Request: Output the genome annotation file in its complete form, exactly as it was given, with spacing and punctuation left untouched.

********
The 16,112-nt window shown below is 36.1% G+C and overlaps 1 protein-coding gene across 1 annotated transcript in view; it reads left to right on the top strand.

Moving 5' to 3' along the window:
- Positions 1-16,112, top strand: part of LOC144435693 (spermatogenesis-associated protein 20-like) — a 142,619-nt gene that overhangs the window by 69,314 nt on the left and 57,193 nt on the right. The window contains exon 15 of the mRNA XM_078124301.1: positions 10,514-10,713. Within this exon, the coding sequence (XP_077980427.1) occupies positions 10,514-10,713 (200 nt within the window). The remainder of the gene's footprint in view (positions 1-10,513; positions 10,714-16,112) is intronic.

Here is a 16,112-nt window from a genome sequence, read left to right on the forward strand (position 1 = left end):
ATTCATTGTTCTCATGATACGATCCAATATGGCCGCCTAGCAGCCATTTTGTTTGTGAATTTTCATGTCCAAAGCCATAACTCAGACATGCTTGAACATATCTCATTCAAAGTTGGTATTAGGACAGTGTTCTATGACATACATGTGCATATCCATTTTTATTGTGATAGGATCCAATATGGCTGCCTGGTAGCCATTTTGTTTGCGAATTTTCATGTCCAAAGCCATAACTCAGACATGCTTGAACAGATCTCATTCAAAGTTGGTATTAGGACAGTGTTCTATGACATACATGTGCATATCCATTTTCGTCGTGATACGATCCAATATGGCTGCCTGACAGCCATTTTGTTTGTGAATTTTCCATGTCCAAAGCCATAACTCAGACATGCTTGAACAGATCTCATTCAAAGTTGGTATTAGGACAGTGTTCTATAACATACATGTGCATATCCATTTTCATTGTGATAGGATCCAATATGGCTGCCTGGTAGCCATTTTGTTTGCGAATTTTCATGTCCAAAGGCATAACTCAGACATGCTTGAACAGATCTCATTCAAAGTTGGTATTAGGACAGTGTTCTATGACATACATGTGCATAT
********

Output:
The 16,112-nt window shown below is 36.1% G+C and overlaps 1 protein-coding gene across 1 annotated transcript in view; it reads left to right on the top strand.

Moving 5' to 3' along the window:
- Positions 1-16,112, top strand: part of LOC144435693 (spermatogenesis-associated protein 20-like) — a 142,619-nt gene that overhangs the window by 69,314 nt on the left and 57,193 nt on the right. The window contains exon 15 of the mRNA XM_078124301.1: positions 10,514-10,713. Within this exon, the coding sequence (XP_077980427.1) occupies positions 10,514-10,713 (200 nt within the window). The remainder of the gene's footprint in view (positions 1-10,513; positions 10,714-16,112) is intronic.

Here is a 16,112-nt window from a genome sequence, read left to right on the forward strand (position 1 = left end):
ATTCATTGTTCTCATGATACGATCCAATATGGCCGCCTAGCAGCCATTTTGTTTGTGAATTTTCATGTCCAAAGCCATAACTCAGACATGCTTGAACATATCTCATTCAAAGTTGGTATTAGGACAGTGTTCTATGACATACATGTGCATATCCATTTTTATTGTGATAGGATCCAATATGGCTGCCTGGTAGCCATTTTGTTTGCGAATTTTCATGTCCAAAGCCATAACTCAGACATGCTTGAACAGATCTCATTCAAAGTTGGTATTAGGACAGTGTTCTATGACATACATGTGCATATCCATTTTCGTCGTGATACGATCCAATATGGCTGCCTGACAGCCATTTTGTTTGTGAATTTTCCATGTCCAAAGCCATAACTCAGACATGCTTGAACAGATCTCATTCAAAGTTGGTATTAGGACAGTGTTCTATAACATACATGTGCATATCCATTTTCATTGTGATAGGATCCAATATGGCTGCCTGGTAGCCATTTTGTTTGCGAATTTTCATGTCCAAAGGCATAACTCAGACATGCTTGAACAGATCTCATTCAAAGTTGGTATTAGGACAGTGTTCTATGACATACATGTGCATAT